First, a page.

Usually, it takes a boxer more than a dozen fights to morph from promising prospect to legitimate contender. Sergey Lipinets appears to be one of the rare exceptions to that rule.
Having obliterated all eight of his opponents—including six by knockout—Lipinets has the look of fighter who is on the fast track to a title opportunity. The 26-year-old native of Kazakhstan will try to take another step up the 140-pound ladder when he battles Levan Ghvamichava (16-1-1, 12 KOs) on March 15 at Robinson Rancheria Resort & Casino in Nice, California.
The fight, which is slated for 10 rounds, headlines another Premier Boxing Champions Toe-to-Toe Tuesdays card that will kick off with 2012 Olympic silver medalist Tugstsogt Nyambayar (4-0, 4 KOs) facing Rafael Vazquez (16-2, 13 KOs) in a 10-round, 126-pound bout.
Sergey Lipinets launched his career less than two years ago with a six-round shutout victory over Franklin Varela in April 2014. From there, he let his heavy hands send a message by stopping six consecutive opponents from May 2014 to July 2015.
Then on October 30, Lipinets faced his stiffest test to date when he opposed undefeated Haskell Rhodes in the main event of a card in Orlando, Florida. It turned out not to be much of a test at all, as Lipinets dismantled Rhodes in a lopsided, 10-round unanimous decision.
Now it’s Ghvamichava’s turn to try to solve Lipinets.
A 30-year-old native of the Eastern European nation of Georgia who now fights out of Hayward, California, Ghvamichava will be looking to extend a five-fight winning streak that dates to August 2014. Four of those victories were of the stoppage variety, while the fifth was an eight-round unanimous decision over Cameron Kreal in Ghvamichava’s most recent outing in Houston on October 31.
Nicknamed “The Wolf,” Ghvamichava began his career with nine consecutive victories before dropping a six-round split decision to Alberto Herrera in July 2013. The only other blemish in his five-year professional career is a six-round majority draw against Abel Ramos in May 2014.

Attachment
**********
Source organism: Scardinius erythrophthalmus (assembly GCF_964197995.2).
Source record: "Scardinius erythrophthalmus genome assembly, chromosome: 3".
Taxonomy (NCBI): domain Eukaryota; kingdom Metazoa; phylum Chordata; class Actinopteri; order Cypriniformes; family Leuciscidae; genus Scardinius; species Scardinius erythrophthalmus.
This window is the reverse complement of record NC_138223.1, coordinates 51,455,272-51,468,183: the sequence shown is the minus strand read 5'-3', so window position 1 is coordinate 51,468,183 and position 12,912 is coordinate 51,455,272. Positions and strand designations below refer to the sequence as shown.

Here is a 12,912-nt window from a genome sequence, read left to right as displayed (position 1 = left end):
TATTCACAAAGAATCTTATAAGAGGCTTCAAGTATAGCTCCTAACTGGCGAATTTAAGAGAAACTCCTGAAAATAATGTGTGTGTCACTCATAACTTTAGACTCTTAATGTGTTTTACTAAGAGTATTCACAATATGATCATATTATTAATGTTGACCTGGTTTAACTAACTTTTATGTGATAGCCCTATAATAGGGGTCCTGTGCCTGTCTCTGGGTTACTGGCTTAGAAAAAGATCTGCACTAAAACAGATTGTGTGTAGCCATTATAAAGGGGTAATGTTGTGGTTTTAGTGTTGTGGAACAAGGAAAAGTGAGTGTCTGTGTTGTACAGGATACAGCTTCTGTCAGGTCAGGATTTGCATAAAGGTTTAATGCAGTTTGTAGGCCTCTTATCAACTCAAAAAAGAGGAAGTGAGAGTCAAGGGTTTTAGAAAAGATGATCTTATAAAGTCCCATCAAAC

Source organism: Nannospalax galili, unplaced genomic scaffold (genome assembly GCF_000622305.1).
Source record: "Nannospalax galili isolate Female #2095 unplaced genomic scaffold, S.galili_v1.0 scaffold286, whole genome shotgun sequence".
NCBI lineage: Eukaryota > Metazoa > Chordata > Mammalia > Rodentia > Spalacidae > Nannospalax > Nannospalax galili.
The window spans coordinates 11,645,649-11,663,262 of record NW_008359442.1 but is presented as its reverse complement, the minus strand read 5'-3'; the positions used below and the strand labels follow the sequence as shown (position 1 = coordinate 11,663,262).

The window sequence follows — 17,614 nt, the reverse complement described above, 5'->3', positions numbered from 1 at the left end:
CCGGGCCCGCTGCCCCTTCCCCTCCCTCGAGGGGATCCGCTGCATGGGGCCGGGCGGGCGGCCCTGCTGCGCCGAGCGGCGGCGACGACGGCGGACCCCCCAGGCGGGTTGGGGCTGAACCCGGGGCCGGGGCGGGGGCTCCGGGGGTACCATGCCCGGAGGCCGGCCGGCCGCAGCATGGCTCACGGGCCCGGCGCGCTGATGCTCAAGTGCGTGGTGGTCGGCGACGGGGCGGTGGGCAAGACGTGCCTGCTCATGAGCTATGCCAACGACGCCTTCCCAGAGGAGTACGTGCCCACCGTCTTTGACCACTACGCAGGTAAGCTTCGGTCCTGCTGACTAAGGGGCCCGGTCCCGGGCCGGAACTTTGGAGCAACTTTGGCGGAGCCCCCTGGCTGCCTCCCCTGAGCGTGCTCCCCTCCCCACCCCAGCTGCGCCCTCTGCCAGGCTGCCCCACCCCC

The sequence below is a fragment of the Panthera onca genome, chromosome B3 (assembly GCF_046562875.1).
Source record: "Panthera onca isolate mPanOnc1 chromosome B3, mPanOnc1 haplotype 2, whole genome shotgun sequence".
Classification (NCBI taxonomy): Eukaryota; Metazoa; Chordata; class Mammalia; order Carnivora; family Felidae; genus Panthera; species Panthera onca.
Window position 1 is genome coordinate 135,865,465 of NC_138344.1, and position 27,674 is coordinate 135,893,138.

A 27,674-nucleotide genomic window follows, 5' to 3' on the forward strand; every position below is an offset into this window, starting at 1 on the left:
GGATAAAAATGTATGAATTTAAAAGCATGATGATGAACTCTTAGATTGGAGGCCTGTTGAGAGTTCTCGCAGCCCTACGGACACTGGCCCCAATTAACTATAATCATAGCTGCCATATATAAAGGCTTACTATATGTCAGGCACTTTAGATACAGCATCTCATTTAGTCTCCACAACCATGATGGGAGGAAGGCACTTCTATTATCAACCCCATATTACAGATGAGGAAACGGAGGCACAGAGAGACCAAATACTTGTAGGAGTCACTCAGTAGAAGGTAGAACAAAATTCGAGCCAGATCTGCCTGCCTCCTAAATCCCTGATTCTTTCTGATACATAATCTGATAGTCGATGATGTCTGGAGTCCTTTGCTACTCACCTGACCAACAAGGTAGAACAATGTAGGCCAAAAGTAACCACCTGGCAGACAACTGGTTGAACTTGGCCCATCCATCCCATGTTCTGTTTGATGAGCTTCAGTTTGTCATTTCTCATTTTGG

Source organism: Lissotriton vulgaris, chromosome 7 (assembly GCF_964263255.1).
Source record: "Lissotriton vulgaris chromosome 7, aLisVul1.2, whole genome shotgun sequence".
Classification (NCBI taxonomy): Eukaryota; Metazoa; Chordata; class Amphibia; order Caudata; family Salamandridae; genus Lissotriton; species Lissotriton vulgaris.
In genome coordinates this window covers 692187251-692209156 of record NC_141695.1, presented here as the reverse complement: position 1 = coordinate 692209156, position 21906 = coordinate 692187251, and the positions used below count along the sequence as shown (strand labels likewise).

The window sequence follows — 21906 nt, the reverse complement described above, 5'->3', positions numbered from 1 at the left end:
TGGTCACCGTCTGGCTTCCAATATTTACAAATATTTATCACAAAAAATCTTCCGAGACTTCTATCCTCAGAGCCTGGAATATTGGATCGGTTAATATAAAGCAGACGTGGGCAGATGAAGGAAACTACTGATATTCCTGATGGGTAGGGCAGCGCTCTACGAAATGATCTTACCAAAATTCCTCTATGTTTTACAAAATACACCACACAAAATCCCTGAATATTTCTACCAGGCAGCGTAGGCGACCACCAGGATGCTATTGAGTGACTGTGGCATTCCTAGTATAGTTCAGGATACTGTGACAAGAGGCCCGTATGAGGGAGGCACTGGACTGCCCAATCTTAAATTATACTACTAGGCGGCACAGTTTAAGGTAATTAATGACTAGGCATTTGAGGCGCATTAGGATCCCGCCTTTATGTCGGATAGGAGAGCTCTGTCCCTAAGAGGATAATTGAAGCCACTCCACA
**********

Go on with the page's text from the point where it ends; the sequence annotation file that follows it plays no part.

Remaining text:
“I’m looking forward to facing off against Sergey Lipinets,” Ghvamichava said. “He is a tough, skilled fighter, but I am preparing hard for victory with my trainer, Virgil Hunter. I’m very grateful to my team and excited for this fight.”
Lipinets acknowledges he’s in for a tough fight against Ghvamichava, but remains confident this is just another steppingstone on his way to bigger and better things.
“This is a big test for me to show the world that I can be a future world champion, which has been my goal since I turned professional two years ago,” he said. “I’m so thankful to everyone involved in this show, and I will put on a memorable performance.”
Nyambayar has stopped all four of his opponents inside of three rounds since turning pro in March. In his last bout, Nyambayar—a 23-year-old native of Mongolia who now fights out of Carson, California—scored a second-round KO of Pedro Melo in Costa Mesa, California.
Vazquez is coming off a 10-round, unanimous-decision loss to once-beaten Ryan Kielczewski on October 10 in Massachusetts, a defeat that snapped the 36-year-old's eight-fight winning streak. A native of Puerto Rico now living in Brooklyn, New York, Vazquez fought five times in 2015 and has boxed 71 rounds since turning pro in September 2010. By comparison, Nyambayar has just seven professional rounds under his belt.
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